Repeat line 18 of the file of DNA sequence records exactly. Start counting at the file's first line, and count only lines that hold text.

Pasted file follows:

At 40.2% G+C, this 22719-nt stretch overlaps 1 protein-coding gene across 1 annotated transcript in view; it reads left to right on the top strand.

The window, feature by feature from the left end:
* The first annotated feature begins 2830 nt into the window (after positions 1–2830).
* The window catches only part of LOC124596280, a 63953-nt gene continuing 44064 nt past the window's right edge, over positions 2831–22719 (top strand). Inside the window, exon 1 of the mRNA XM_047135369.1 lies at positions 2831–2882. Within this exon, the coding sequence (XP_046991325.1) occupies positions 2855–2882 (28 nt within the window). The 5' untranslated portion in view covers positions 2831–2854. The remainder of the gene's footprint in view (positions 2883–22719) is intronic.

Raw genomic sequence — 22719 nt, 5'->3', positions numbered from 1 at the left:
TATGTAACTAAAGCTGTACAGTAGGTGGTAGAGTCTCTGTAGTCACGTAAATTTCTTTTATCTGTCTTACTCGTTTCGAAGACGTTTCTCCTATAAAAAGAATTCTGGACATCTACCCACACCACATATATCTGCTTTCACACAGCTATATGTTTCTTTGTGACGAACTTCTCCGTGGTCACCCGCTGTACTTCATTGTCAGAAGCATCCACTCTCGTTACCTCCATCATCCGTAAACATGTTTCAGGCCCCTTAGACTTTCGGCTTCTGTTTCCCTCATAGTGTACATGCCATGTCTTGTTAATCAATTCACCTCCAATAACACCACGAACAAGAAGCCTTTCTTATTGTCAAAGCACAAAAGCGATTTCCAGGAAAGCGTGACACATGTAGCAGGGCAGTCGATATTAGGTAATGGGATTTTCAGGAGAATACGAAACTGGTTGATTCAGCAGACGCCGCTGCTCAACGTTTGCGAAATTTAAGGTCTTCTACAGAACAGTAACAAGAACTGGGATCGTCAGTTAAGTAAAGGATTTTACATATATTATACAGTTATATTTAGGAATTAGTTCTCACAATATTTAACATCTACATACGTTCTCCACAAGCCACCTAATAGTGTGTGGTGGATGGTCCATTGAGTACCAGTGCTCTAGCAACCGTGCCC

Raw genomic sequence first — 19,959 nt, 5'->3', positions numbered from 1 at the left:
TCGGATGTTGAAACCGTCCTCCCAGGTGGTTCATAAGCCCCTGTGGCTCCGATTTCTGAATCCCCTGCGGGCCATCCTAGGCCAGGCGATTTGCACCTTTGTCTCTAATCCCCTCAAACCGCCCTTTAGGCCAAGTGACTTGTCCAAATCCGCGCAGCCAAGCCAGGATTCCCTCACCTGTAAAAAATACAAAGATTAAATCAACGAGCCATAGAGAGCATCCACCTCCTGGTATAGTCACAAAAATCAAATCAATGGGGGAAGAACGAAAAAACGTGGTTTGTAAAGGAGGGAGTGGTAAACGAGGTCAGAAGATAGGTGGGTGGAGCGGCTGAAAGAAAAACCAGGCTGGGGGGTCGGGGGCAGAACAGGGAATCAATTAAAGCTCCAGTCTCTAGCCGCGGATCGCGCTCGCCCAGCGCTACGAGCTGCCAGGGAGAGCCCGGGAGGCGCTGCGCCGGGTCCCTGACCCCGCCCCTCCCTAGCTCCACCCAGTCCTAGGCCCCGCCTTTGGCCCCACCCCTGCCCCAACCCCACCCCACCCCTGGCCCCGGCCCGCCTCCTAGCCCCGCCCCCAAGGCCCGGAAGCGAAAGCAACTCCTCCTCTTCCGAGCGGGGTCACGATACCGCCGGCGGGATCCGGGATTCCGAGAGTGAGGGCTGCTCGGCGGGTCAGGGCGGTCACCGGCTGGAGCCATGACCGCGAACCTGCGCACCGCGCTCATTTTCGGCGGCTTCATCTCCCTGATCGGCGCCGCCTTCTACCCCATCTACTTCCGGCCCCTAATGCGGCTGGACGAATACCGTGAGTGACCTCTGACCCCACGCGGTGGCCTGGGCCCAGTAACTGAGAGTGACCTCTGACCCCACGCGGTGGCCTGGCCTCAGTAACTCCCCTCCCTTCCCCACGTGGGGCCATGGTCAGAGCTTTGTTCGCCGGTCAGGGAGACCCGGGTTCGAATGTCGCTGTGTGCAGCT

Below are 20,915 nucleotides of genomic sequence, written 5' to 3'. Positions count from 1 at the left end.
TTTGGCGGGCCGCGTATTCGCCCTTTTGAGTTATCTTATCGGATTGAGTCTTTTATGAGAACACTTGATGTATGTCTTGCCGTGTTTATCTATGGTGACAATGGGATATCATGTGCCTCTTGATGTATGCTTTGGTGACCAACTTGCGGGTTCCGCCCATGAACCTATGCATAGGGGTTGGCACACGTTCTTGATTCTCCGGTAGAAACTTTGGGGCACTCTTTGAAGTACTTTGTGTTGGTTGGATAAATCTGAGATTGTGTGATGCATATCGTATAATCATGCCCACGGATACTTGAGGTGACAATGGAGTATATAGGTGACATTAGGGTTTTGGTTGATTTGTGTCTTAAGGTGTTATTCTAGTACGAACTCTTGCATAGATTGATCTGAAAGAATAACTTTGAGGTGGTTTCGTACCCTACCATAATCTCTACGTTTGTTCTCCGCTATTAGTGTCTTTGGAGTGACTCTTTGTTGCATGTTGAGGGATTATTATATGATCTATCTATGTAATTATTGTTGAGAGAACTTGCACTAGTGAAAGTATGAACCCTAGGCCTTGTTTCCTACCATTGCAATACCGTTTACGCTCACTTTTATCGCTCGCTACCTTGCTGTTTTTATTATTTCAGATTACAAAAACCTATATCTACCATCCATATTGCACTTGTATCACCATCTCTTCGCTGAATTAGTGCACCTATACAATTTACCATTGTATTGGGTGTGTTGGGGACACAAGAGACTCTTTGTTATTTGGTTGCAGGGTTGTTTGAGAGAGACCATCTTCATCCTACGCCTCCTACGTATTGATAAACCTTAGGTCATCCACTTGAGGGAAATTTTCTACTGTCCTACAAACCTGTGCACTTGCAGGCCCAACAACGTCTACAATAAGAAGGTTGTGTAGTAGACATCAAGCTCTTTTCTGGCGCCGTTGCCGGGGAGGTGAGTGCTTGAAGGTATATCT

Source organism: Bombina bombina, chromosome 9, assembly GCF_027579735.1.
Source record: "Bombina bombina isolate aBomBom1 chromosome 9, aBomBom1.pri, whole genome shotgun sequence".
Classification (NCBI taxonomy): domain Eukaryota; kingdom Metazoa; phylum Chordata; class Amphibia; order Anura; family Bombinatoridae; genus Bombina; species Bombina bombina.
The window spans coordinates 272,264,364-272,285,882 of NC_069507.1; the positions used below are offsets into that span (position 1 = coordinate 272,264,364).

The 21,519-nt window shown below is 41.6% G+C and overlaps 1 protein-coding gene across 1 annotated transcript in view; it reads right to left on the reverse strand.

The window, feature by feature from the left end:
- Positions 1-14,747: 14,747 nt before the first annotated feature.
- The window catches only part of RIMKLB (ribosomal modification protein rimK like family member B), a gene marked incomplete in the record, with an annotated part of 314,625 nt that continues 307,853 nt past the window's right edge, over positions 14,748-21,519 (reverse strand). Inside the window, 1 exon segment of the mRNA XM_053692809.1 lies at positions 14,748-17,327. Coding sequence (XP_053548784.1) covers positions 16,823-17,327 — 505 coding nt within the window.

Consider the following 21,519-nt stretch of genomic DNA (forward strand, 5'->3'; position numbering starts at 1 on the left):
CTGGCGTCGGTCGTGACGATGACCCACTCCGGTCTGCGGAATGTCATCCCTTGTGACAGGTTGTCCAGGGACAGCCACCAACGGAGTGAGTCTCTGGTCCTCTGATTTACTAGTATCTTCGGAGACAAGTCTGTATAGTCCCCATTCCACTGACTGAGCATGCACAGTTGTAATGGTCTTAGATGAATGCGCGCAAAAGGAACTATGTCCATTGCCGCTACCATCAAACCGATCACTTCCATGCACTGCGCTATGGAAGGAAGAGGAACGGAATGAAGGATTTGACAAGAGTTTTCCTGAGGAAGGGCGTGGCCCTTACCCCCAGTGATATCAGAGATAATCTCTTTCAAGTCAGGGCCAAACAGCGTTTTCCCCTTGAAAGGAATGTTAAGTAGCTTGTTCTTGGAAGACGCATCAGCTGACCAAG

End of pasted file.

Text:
- The window catches only part of RIMKLB (ribosomal modification protein rimK like family member B), a gene marked incomplete in the record, with an annotated part of 314,625 nt that continues 307,853 nt past the window's right edge, over positions 14,748-21,519 (reverse strand). Inside the window, 1 exon segment of the mRNA XM_053692809.1 lies at positions 14,748-17,327. Coding sequence (XP_053548784.1) covers positions 16,823-17,327 — 505 coding nt within the window.